“It hurt him,” said Marc Ferracci, an economist friend from his student days. “He realized the political system is broken. And so the project started to crystallize.”
The clash between the wonkish Macron and more seasoned politicians foreshadowed the dynamics of the presidential campaign. In the March 20 TV debate, Le Pen mocked his reluctance to give simple answers.
“You’ve just spoken for seven minutes and I have no idea where you stand,” she said, breaking out laughing.
All the same, Macron emerged from that bruising experience with an experienced political wingman in Ferrand and a overarching idea — the need to fix the political system. As the two men prepared to unveil the En Marche political movement in Amiens on April 6, 2016, the future was becoming clearer.
“You know where this leads,” the lawmaker told the young minister. Macron just smiled.
There was one awkward hurdle still to be negotiated: Hollande.
At some point Macron would have to own up to his mentor that he was aiming to replace him. After visiting the president to discuss it in person, the candidate went public on Aug. 30. Three months later, Hollande announced he wouldn’t be seeking re-election, the first president to bow out in that fashion since the Fifth Republic was founded in 1958.
“That was good news politically but it was also good news on a personal level,” Ferracci said. “It would have been more difficult if Hollande was in the race.”
If the first phase of Macron’s rise was characterized by audacity, then the second was more about luck. As the candidate began appearing at political rallies across the country and on glossy magazine covers, his path to the presidency started to open up.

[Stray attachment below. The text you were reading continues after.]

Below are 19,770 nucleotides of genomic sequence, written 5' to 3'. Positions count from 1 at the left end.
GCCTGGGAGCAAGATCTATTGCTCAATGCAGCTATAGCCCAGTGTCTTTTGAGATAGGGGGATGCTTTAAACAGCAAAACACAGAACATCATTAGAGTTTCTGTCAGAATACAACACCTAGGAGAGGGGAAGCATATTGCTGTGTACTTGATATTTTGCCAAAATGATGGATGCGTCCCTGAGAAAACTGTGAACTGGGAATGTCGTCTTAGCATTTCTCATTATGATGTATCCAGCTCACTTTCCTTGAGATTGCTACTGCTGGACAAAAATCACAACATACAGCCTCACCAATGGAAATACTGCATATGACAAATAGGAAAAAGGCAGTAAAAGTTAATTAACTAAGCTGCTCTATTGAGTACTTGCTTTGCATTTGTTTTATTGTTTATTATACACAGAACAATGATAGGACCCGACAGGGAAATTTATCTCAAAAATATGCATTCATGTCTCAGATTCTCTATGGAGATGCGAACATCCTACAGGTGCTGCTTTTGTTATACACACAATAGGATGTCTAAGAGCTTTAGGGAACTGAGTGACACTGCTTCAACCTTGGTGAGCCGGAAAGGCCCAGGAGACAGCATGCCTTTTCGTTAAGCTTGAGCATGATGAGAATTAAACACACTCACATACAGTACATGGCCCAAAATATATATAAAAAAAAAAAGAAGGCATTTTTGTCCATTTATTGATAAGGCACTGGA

The center-right Republicans shunned the popular, moderate Juppe in favor of the hardline Fillon and the Socialists nominated the left-winger Benoit Hamon, leaving the political center ground uncontested. Then Fillon’s lead of more than 10 points evaporated amid a financial scandal that threatened to end the Republican’s chances. Suddenly, Macron was the favorite.
“There was the right alignment of the stars,” said Sylvie Goulard, a lawmaker in the European Parliament who was an early Macron supporter. “But as the French expression goes, fortune opens up to the audacious.”
He may need more of both if he’s to close out this race. Becoming front-runner has invited attacks from all sides.
Fillon dubs him “Emmanuel Hollande,” trying to taint his candidacy with the toxic legacy of the president. Le Pen mocks him for speaking in techno-babble. And the polls are tightening.
—With assistance from Helene Fouquet and Alex Tribou.